11. Define the Objective • What is the purpose for compilation? I put all of my works together to create a portfolio to submit it to college board to show my knowledge of digital media, my growth as an artist, my understanding of the principles of design, and to received AP credit. • What is the desired outcome? My desired outcome after completing my portfolio was to show my understanding of the principles of design through my Breadth pieces and my understanding of the growth of an idea in my Concentration pieces. I wanted to show that I had real artistic ability, that I had grown as an artist, and to hopefully make a 5 on it.

  12. Define the Objective • How do you know you have succeeded? I know I've succeeded because I received a score of 5 on my portfolio, and because I believe I accomplished all of my purposes for compilation. I also know I have succeeded because my Art teacher, Danielle Pontus, approved all my work. --On a side note, I know I have succeeded because I wouldn't be answering these questions for Danielle Pontus if she did not believe I had not done exceptional on my portfolio, and because I gained her approval. To me, her word above all others that I have done well on something, means more than anything. If she says I succeeded, then I did.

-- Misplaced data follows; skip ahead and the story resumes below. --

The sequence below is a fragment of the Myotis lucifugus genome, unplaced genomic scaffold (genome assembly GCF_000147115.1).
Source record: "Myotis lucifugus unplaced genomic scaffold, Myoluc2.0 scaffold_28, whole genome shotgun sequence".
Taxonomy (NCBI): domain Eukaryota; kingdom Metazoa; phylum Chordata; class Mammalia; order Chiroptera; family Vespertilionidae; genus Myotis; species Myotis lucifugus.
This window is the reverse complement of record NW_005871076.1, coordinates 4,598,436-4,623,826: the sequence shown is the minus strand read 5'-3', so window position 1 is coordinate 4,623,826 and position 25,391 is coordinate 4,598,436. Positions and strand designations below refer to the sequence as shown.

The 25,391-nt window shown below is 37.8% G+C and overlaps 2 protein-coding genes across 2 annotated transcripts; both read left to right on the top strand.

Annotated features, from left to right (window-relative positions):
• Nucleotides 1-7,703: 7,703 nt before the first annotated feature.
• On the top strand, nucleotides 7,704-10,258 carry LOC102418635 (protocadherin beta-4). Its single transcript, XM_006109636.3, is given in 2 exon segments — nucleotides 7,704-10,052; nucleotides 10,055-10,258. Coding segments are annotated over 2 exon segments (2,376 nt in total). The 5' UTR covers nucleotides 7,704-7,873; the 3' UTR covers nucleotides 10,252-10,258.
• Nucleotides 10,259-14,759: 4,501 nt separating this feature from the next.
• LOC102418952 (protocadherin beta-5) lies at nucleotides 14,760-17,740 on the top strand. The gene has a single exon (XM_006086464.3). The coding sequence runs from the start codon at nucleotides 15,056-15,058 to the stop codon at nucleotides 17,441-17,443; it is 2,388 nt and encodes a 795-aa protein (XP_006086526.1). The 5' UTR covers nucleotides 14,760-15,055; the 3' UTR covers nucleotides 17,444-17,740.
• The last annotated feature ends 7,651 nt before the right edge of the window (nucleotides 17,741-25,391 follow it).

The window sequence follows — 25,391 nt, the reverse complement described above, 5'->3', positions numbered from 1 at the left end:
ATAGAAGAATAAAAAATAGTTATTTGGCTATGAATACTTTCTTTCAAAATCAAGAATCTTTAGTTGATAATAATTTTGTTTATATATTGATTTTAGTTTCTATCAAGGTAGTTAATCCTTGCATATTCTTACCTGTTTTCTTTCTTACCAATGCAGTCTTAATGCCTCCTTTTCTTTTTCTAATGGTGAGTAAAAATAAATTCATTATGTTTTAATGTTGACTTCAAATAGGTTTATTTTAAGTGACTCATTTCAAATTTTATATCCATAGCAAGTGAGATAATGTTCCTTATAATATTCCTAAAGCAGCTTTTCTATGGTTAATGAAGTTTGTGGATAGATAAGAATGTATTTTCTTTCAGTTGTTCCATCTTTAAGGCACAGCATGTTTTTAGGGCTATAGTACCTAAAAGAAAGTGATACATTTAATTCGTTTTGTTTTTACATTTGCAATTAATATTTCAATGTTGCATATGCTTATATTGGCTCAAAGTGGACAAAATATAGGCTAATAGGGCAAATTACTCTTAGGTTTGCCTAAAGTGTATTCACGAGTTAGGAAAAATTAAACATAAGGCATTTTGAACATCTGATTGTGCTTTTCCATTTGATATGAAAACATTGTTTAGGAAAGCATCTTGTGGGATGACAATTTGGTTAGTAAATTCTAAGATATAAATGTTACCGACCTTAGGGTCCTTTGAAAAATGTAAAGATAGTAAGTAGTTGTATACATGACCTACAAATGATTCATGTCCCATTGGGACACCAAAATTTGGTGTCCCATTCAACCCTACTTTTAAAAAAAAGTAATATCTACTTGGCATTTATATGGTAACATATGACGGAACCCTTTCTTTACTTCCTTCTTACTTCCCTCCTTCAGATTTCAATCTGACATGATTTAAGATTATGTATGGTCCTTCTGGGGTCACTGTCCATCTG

13. Selections • Why is each artifact important? • Is their an artifact to meet each objective? • When was each created and for what purpose? • What reflection pieces do I have to accompany each artifact?